With Strange Aeons Even Dice May Die

This article has been entirely replaced by Brawl of Cthulhu, a more extensive Cthulhu gamopedia. Though this article is being kept for historical purposes, I suggest you read the newer listing. —SA, 4/29/15

It's Santa Cthulhu!Once more Halloween is upon us. It’s a time of year that always gets me thinking about ghosts, goblins, and other things that go bump in the night. However, as I wrote last year in The Problem with Horror Games, the horror genre hasn’t transferred very well to board games.

Despite that, there’s one horror subgenre where publishers — mostly American publishers — have been very active in for many years. That’s the subgenre of Cthulhu games (or Lovecraft Games or Mythos Games, as you prefer). This Halloween I’m going to spotlight them by taking a creepy tour through about twenty-five years’ worth of Cthulhoid ludographics.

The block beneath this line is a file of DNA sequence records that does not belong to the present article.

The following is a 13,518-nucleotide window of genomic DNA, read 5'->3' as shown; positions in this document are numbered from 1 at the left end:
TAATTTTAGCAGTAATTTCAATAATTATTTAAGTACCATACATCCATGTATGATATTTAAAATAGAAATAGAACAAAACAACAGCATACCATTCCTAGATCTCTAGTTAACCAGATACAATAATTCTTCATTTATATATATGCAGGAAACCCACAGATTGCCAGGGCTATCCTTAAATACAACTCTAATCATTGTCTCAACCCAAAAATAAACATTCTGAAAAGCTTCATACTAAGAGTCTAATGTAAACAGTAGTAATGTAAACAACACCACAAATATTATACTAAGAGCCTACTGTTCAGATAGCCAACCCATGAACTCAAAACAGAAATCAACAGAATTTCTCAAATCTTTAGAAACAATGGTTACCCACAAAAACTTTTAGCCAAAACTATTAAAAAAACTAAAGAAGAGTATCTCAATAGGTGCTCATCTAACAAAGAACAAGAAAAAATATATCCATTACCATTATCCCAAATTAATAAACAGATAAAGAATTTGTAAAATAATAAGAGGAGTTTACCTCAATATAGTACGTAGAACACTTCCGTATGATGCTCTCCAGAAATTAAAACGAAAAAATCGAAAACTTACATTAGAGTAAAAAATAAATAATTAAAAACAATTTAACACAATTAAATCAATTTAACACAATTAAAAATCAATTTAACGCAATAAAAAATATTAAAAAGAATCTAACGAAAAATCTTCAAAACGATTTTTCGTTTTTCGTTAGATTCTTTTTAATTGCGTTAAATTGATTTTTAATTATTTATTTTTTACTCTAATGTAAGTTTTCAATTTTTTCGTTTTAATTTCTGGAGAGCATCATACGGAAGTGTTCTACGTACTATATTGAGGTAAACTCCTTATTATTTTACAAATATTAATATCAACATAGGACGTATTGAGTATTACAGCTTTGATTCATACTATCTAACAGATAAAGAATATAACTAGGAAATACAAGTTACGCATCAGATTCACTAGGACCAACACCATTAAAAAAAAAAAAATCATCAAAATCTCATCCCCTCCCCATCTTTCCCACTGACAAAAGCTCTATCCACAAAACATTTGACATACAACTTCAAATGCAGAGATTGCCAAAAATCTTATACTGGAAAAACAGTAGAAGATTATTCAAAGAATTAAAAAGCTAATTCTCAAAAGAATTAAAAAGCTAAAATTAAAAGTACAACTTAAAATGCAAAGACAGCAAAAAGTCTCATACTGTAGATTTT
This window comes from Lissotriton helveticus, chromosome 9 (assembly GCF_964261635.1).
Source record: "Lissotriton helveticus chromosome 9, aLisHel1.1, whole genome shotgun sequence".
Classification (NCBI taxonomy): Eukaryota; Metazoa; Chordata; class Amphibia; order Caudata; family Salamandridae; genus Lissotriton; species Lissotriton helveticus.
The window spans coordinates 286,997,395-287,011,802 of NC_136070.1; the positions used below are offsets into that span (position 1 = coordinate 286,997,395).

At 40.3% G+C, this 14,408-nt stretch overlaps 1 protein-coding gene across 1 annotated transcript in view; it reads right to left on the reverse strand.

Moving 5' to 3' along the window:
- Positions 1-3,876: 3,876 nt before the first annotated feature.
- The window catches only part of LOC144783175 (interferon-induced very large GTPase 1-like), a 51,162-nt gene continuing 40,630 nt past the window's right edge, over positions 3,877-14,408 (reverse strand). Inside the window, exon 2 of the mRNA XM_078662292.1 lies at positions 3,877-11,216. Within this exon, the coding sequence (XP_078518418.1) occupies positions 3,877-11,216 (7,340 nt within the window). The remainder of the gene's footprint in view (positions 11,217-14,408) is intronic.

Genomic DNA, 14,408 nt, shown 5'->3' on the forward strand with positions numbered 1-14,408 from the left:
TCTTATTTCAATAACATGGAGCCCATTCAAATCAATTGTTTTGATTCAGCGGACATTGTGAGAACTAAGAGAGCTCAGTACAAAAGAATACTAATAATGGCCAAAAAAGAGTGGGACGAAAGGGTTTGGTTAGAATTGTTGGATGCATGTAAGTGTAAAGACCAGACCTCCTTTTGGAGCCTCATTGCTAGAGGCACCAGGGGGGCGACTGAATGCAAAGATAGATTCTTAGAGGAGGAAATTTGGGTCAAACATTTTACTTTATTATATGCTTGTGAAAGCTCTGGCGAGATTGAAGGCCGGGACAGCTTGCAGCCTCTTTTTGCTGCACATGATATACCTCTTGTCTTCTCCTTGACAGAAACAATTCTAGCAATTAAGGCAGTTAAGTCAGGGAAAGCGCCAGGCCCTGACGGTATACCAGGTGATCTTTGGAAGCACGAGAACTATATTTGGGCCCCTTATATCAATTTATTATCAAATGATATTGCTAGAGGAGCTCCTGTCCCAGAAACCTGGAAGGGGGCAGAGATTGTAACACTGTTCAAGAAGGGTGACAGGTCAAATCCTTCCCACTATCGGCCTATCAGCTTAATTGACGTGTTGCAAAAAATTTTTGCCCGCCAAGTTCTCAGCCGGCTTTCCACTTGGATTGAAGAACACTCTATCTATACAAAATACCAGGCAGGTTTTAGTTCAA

As will probably become obvious by the breadth of this article, I’m a big fan of the Old Gentleman from Providence. It’s not necessarily because of his writing, but rather because of the huge mythology that’s sprung out of it, with hundreds of authors all adding their own element — each of which might be picked up by other authors, creating a massive web of interrelated stories. I’ve even offered my own contribution, a comic book called Return to Arkham that you can find over at Skotos. It ties in to our own Lovecraftian computer game.

But even introduction, let’s get those blasphemous games.

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